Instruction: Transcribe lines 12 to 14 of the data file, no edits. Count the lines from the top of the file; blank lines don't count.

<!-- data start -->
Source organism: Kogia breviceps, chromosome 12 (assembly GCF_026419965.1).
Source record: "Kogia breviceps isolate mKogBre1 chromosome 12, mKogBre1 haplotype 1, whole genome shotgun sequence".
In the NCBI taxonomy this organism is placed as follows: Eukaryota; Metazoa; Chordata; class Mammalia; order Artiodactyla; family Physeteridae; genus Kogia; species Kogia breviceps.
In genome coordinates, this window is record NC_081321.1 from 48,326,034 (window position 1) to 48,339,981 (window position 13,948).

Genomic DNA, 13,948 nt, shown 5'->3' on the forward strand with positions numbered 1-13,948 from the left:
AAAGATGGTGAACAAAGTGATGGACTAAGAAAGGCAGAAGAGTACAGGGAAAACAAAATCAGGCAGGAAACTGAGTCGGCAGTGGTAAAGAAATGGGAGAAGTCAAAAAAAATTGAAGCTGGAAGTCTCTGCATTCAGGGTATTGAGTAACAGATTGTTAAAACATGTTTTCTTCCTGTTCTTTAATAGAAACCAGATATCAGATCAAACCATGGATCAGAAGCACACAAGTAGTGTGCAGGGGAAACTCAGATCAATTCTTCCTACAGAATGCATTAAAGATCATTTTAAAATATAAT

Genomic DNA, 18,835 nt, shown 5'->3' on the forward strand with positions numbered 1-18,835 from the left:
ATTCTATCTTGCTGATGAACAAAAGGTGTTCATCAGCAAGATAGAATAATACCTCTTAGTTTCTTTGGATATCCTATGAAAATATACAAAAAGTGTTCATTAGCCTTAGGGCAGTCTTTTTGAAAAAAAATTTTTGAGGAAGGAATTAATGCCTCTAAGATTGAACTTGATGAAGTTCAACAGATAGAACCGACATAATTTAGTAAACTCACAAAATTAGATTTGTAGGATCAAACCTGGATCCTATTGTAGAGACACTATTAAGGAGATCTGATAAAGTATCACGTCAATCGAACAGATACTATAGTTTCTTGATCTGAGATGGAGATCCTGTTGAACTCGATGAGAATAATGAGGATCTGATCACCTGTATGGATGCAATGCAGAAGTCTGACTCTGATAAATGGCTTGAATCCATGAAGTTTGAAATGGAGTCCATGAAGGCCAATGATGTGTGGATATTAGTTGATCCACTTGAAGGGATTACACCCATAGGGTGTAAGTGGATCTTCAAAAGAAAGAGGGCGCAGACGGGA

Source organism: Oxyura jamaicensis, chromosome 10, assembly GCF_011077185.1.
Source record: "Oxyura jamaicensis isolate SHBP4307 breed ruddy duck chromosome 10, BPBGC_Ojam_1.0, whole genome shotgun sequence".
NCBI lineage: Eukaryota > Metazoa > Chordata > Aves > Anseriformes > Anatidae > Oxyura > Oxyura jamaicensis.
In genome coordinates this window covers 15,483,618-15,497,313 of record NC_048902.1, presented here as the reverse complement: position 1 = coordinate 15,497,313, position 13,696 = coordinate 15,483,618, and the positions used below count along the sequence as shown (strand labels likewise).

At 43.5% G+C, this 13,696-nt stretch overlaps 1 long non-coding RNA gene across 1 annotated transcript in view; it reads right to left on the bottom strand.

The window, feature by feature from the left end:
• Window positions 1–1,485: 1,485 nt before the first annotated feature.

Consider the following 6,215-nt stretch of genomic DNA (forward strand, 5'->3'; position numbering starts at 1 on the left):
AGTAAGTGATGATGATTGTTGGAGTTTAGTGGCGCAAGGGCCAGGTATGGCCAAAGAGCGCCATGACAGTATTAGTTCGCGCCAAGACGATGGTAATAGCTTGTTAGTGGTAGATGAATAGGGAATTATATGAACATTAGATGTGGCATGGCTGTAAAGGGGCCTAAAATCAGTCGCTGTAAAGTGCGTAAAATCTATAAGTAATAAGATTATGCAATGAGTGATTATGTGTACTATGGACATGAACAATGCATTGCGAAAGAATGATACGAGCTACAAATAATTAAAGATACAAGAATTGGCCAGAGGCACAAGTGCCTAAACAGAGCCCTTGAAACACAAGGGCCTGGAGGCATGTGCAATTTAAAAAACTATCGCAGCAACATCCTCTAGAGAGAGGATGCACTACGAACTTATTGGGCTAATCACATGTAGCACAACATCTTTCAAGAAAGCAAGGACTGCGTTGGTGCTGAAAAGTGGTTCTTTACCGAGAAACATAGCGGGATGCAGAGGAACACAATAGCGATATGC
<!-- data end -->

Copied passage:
In genome coordinates this window covers 15,483,618-15,497,313 of record NC_048902.1, presented here as the reverse complement: position 1 = coordinate 15,497,313, position 13,696 = coordinate 15,483,618, and the positions used below count along the sequence as shown (strand labels likewise).

At 43.5% G+C, this 13,696-nt stretch overlaps 1 long non-coding RNA gene across 1 annotated transcript in view; it reads right to left on the bottom strand.

The window, feature by feature from the left end: